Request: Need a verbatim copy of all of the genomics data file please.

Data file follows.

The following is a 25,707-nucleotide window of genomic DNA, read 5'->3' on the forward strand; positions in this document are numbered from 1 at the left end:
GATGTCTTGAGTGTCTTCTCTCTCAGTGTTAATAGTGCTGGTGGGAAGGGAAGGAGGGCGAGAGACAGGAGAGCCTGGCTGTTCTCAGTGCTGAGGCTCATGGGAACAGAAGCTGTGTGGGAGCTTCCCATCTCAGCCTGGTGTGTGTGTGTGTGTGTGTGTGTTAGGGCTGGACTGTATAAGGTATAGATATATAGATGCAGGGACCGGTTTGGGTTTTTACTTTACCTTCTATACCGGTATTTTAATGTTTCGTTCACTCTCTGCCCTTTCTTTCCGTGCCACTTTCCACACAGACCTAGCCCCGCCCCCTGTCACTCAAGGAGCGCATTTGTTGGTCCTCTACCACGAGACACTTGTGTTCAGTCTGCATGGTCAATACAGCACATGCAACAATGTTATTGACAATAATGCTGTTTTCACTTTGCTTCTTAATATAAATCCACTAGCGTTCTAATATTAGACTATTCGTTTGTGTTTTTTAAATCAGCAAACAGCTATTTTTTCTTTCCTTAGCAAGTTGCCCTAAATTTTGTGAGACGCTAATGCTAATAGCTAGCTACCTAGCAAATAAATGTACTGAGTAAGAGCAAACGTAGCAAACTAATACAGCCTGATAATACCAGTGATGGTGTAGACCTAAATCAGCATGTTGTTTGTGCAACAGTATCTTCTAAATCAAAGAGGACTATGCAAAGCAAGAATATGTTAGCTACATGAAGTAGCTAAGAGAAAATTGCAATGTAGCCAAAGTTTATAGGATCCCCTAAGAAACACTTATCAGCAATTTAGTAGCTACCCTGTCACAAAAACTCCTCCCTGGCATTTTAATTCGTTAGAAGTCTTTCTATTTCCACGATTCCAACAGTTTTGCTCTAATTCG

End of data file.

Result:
The following is a 25,707-nucleotide window of genomic DNA, read 5'->3' on the forward strand; positions in this document are numbered from 1 at the left end:
GATGTCTTGAGTGTCTTCTCTCTCAGTGTTAATAGTGCTGGTGGGAAGGGAAGGAGGGCGAGAGACAGGAGAGCCTGGCTGTTCTCAGTGCTGAGGCTCATGGGAACAGAAGCTGTGTGGGAGCTTCCCATCTCAGCCTGGTGTGTGTGTGTGTGTGTGTGTGTTAGGGCTGGACTGTATAAGGTATAGATATATAGATGCAGGGACCGGTTTGGGTTTTTACTTTACCTTCTATACCGGTATTTTAATGTTTCGTTCACTCTCTGCCCTTTCTTTCCGTGCCACTTTCCACACAGACCTAGCCCCGCCCCCTGTCACTCAAGGAGCGCATTTGTTGGTCCTCTACCACGAGACACTTGTGTTCAGTCTGCATGGTCAATACAGCACATGCAACAATGTTATTGACAATAATGCTGTTTTCACTTTGCTTCTTAATATAAATCCACTAGCGTTCTAATATTAGACTATTCGTTTGTGTTTTTTAAATCAGCAAACAGCTATTTTTTCTTTCCTTAGCAAGTTGCCCTAAATTTTGTGAGACGCTAATGCTAATAGCTAGCTACCTAGCAAATAAATGTACTGAGTAAGAGCAAACGTAGCAAACTAATACAGCCTGATAATACCAGTGATGGTGTAGACCTAAATCAGCATGTTGTTTGTGCAACAGTATCTTCTAAATCAAAGAGGACTATGCAAAGCAAGAATATGTTAGCTACATGAAGTAGCTAAGAGAAAATTGCAATGTAGCCAAAGTTTATAGGATCCCCTAAGAAACACTTATCAGCAATTTAGTAGCTACCCTGTCACAAAAACTCCTCCCTGGCATTTTAATTCGTTAGAAGTCTTTCTATTTCCACGATTCCAACAGTTTTGCTCTAATTCG